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Thread: Named Anchor Highlighting

  1. #1
    Join Date
    Apr 2006
    Location
    Houston
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    Named Anchor Highlighting

    I have a page set up to hold a bunch of definitions. Links navigate to the page using named anchor tags

    HTML Code:
    <a href='definition.html#paper'>Click</a> to view types of paper
    then in the file definition.html there is a named anchor like the below

    HTML Code:
    <table>
    .
    .
    <tr><td><a href="#paper">Paper</a></td><td>Paper can be yellow or green</td></tr>
    .
    .
    </table>
    What I want to know is, what is the easiest way to format/highlight the entire row the "targeted" named anchor resides on when the link has been clicked on to visit the definition.html page ??

    I'll even settle for just highlighting the targeted named anchor.

  2. #2
    Join Date
    Sep 2008
    Location
    Canada
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    hi there,

    not sure if I understand completely what you want, but you're looking for a way to 'highlight' an element on your page when the user clicks on a link that goes to a named anchor on another page?

    If you're clicking on a link on the same page, you can execute a javascript function that will select the id of the target area and turn the background-color of it yellow.

    something like

    document.getElementbyName(name of anchor).style.backgroundColor = yellow;

  3. #3
    Join Date
    Aug 2007
    Posts
    3,767
    Well for modern browsers (not IE), the CSS tr:target would highlight the row
    Code:
    <tr id="anchor"></tr>
    but that's not an option. I think something like
    Code:
    var h = window.location.replace(/^[^\#]*/,""); // I think there is a property of the window object too, but I've forgotten it
    if (h.length > 0) {
        document.getElementById(h) // Reference to element
    }
    run onload will do it.


    Code:
    <tr><td><a href="#paper">Paper</a></td><td>Paper can be yellow or green</td></tr>
    That link will jump to the first instance of
    Code:
    <a name="paper">
    <!-- OR -->
    <anyelement id="paper"><!-- My preferred way -->
    You know that don't you? I'm just not sure from the way you've phrased the question.
    Great wit and madness are near allied, and fine a line their bounds divide.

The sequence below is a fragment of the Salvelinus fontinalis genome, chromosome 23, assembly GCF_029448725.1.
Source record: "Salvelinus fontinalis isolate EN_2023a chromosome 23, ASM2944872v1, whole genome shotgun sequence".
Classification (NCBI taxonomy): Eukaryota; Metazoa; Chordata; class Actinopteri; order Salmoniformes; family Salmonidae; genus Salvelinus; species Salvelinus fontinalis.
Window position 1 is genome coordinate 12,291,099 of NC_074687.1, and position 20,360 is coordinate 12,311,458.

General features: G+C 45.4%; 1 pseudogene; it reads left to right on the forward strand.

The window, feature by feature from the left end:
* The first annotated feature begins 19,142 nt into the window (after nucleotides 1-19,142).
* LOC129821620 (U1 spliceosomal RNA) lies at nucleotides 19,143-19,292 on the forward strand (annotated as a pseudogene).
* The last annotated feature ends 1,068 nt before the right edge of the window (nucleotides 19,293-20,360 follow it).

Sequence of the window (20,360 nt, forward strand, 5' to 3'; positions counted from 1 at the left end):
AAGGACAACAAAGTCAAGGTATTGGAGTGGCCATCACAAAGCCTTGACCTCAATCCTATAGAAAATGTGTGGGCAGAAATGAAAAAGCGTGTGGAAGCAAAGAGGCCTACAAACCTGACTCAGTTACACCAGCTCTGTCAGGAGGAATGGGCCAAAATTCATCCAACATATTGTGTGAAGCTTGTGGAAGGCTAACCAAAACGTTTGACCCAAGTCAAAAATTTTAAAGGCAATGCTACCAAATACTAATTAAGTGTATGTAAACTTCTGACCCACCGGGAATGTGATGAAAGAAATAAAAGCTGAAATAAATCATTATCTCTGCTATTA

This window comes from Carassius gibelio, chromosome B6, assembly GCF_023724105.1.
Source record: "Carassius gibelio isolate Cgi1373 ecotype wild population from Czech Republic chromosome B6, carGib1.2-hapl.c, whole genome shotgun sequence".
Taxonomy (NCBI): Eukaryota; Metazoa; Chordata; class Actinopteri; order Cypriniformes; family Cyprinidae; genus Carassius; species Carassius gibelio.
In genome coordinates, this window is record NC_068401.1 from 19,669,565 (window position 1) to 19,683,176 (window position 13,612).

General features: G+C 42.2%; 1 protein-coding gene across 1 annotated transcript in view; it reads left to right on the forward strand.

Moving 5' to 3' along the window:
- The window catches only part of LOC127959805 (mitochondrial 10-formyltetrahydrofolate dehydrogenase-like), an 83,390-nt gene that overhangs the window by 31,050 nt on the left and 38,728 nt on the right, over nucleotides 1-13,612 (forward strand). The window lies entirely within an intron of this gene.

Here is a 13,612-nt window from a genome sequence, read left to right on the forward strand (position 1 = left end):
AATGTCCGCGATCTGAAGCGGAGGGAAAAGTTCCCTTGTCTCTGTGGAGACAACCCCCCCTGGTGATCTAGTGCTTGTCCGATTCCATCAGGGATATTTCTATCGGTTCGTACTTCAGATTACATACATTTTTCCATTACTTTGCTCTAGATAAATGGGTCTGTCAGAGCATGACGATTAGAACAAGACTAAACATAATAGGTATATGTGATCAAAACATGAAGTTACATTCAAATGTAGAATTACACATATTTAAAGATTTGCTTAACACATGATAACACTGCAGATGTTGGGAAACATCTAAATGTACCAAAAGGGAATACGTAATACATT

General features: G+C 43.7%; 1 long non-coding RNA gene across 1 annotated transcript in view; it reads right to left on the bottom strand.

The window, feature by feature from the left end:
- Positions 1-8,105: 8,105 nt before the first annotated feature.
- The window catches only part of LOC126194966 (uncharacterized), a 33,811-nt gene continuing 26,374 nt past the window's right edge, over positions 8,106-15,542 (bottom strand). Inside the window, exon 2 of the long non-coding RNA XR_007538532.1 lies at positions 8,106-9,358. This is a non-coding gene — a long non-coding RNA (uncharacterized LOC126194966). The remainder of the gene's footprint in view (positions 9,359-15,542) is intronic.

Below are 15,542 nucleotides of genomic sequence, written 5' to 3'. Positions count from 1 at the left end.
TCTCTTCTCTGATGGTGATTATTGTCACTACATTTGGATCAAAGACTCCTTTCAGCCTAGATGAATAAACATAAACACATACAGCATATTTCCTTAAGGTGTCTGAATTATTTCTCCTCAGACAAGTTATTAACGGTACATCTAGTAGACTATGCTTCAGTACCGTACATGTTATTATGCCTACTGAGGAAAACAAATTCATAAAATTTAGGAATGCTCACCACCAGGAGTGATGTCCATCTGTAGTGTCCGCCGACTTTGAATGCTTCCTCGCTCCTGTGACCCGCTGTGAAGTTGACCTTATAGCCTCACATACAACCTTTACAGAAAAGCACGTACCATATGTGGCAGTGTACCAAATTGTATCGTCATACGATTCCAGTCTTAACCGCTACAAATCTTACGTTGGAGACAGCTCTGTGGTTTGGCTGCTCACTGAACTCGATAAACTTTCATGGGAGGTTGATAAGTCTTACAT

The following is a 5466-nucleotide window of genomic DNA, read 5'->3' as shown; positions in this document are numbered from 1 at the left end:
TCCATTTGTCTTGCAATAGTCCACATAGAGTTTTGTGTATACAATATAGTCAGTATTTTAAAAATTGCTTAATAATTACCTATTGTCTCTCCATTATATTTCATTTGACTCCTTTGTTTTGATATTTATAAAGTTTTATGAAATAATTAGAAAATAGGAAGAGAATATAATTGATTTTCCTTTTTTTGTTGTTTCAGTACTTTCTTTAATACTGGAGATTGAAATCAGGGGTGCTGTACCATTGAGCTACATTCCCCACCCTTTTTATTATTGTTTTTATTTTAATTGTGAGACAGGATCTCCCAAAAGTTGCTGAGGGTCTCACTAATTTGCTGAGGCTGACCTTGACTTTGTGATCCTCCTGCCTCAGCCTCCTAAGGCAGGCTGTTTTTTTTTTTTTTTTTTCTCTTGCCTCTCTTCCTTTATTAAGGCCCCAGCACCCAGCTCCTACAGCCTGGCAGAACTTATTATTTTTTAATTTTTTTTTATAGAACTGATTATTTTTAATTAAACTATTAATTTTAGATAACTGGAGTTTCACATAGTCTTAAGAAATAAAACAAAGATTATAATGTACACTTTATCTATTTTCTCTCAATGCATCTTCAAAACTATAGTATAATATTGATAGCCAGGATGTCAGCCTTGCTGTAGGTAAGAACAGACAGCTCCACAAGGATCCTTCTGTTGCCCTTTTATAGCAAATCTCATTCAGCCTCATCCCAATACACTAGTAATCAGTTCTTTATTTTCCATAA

4. #4
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    Quote Originally Posted by Declan1991
    ...You know that don't you? I'm just not sure from the way you've phrased the question.
    This is the first time I've ever had to mess with named anchors. Didn't realize that you could use the <anyelement id="paper"> approach.

    That will make things much easier - thanks.

  5. #5
    Join Date
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    Location
    Orlando
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    Something like this?
    HTML Code:
    <html>
    <head>
    <title>Link test</title>
    <script type="text/javascript">
    	function highlightAnchor(name) {
    		location.hash = name;
    		document.getElementById(name).style.backgroundColor = "#CCCCCC";
    	}
    </script>
    </head>
    <body>
    <div id="anchor"><a href="#anchor">Testing</a></div>
    <a href="javascript:highlightAnchor('anchor')">Go</a>
    </body>
    </html>

  6. #6
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    Thanks,

    I went with this (code is in the definitions.html file)

    HTML Code:
    <script>
    	function HighlightRow() {
    		var hash = window.location.hash.substring(1);
    		if (hash.length > 0) {
    			var id = document.getElementById(hash);
    			id.className += " highlightIt";
    		}
    	}
    
    	window.onload = "HighlightRow";
    </script>
    and modified the table to look like this

    HTML Code:
    <table> 
    . 
    . 
    <tr id="paper"><td>Paper</td><td>Paper can be yellow or green</td></tr>
    .
    . 
    </table>
    I still need to toss in a validation to make sure that "id" exists, but other than that it works fine.

  7. #7
    Join Date
    Aug 2007
    Posts
    3,767
    While I see it, this would probably be better
    Code:
    <script type="text/javascript">
    function HighlightRow() {
    var hash = window.location.hash.substring(1);
    if (hash.length > 0) {
    var id = document.getElementById(hash);
    if (id.className) {
    id.className += " highlightIt";
    }
    }
    }
    window.onload = HighlightRow; </script>
    Just a few small changes like the id check and there is no need to pass a string to window.onload.
    Great wit and madness are near allied, and fine a line their bounds divide.

  8. #8
    Join Date
    Apr 2006
    Location
    Houston
    Posts
    1,374
    Yep. I threw in a

    if (typeof id != "undefined") id.className += " highlightIt";

    for an Id check (I also changed the object name to idObj so as not to step on predefined objects or properties)

    Are you sure that "if (id.className)" won't fail in some browser when it attempts to grab the className property from and undefined object ?

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